Named one of USA Today’s 10 best automotive shows, CES is at the center of making cars safer and drivers more connected. Despite the various new features that surprised and delighted the crowd at the show for automotive technology, much of what was revealed barely hints at the starring role the automotive sector will play one day in the future of tech business.

Consider the following: as of 2014, there were an estimated 1.2 billion cars in the world, and this figure was growing at a rate of 50 million per year. That puts the car market at roughly one-third the number of Internet users. According to one study published in 2017, the new economy spurred by technological advances in the automotive world will represent a $7 trillion opportunity by 2050.

Optimism about the future viability of autonomous cars is the main reason behind this expected explosion in the automotive technology sector. Fully automated driving still requires highly advanced processing capabilities and other technical capacities that are a few years out of reach; but as autonomous driving technology improves and drops in cost, its importance will no longer be possible to miss. Aside from representing a huge market in their own right, autonomous cars will likely have secondary spillover effects that will open new markets in state infrastructure, logistics, delivery, building construction, mass transportation, and entertainment, in addition to having other untold effects we can’t yet imagine.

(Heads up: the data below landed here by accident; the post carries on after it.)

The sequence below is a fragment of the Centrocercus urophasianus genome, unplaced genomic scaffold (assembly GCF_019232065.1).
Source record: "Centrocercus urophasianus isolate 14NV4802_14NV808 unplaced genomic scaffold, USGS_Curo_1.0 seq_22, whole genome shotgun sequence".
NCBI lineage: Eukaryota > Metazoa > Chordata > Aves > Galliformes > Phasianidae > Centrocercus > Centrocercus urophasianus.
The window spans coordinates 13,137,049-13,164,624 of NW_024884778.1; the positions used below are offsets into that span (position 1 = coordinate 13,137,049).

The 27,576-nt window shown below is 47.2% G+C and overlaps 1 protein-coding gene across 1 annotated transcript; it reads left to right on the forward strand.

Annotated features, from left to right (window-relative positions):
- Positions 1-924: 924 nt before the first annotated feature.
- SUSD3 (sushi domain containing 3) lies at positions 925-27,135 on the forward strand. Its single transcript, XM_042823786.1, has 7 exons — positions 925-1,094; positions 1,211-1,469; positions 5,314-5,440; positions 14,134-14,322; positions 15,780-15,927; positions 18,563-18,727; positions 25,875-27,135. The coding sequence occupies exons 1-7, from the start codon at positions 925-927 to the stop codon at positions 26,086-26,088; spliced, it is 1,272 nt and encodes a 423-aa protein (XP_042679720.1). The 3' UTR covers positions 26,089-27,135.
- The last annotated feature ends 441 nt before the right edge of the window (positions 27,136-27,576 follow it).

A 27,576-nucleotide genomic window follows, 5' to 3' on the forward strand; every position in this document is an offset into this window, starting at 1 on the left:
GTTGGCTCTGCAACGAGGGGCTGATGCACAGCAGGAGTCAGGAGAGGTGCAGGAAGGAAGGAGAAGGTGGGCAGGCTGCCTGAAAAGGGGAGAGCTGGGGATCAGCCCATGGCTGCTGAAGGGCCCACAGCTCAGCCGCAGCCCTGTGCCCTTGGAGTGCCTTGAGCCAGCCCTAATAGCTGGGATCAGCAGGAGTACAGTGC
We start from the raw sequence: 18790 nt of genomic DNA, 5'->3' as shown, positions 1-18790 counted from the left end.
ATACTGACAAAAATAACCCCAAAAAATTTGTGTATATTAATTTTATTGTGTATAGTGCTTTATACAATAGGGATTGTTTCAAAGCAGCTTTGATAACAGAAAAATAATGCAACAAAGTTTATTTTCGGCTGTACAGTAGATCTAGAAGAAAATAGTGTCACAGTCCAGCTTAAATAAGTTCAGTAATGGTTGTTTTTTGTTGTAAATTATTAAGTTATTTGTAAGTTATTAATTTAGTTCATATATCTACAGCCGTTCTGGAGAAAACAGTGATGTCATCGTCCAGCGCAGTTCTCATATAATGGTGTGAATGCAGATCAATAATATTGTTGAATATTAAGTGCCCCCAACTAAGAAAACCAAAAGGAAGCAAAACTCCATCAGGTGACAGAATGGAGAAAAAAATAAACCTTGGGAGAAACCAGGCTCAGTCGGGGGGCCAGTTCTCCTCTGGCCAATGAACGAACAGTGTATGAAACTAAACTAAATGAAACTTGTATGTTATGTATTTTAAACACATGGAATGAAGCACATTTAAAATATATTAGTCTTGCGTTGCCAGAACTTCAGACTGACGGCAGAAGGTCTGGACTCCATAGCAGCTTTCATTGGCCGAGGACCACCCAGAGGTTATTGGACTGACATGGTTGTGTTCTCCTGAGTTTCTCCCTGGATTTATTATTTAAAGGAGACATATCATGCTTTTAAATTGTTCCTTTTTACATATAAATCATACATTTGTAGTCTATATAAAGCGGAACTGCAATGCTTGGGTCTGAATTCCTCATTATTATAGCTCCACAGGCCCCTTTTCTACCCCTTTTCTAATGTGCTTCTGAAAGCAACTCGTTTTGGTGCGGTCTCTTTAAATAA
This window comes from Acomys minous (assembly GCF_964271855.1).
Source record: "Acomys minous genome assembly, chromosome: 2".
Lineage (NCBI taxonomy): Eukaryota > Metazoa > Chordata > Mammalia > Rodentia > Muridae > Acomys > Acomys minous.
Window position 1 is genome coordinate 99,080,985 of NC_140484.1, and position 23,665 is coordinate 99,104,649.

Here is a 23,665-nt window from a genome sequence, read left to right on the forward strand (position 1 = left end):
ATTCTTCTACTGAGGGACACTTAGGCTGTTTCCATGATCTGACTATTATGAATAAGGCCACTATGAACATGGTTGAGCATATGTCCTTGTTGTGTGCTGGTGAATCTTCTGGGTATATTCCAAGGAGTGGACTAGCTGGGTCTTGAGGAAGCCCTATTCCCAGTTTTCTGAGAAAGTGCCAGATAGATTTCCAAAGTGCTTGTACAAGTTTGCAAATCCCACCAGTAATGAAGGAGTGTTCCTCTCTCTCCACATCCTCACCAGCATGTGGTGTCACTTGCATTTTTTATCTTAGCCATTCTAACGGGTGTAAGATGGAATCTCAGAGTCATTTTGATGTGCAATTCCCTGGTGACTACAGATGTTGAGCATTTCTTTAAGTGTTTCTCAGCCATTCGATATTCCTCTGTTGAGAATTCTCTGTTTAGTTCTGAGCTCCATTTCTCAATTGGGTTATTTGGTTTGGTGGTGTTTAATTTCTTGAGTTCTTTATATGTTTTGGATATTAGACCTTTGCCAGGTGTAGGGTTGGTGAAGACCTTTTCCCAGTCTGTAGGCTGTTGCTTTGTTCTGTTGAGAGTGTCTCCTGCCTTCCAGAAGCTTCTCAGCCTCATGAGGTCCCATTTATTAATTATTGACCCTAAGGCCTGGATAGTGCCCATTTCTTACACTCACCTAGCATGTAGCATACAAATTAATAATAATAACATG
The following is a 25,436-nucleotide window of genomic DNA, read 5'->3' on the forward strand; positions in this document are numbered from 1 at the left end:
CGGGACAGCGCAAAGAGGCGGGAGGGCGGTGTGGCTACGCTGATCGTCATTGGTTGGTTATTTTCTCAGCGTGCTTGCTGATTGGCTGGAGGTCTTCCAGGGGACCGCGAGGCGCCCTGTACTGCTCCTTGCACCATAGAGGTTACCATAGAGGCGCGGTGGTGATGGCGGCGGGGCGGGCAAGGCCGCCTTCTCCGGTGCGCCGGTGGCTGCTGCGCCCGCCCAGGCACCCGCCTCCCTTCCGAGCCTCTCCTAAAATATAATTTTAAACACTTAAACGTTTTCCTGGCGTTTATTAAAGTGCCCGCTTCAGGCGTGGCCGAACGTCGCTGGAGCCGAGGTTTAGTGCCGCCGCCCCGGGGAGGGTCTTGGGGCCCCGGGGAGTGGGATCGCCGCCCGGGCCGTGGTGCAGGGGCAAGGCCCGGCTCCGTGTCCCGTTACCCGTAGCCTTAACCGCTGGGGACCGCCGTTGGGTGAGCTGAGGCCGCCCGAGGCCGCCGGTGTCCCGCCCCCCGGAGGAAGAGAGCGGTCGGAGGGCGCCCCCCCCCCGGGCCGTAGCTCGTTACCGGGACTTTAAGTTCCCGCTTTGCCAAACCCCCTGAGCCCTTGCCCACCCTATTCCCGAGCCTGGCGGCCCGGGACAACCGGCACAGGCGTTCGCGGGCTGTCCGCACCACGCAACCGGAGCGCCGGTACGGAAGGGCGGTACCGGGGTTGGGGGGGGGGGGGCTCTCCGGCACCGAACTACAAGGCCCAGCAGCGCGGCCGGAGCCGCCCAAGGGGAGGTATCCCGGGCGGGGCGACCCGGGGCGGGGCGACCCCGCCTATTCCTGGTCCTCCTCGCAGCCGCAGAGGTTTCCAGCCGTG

With so much at stake, CPU manufacturers and others are competing to create a de-facto chip standard for autonomous cars, much as the x86 chip has been a standard for PCs. And until fairly recently, one processor manufacturer in particular—NVIDIA—held pole position in the race to supply the chip for automotive tech in the future. In 2015, NVIDIA already powered—and still powers to this day—all of Tesla’s vehicles. The graphics-chip manufacturer has also forged alliances with Audi and more than 220 other partners that can enable and implement its automotive technologies.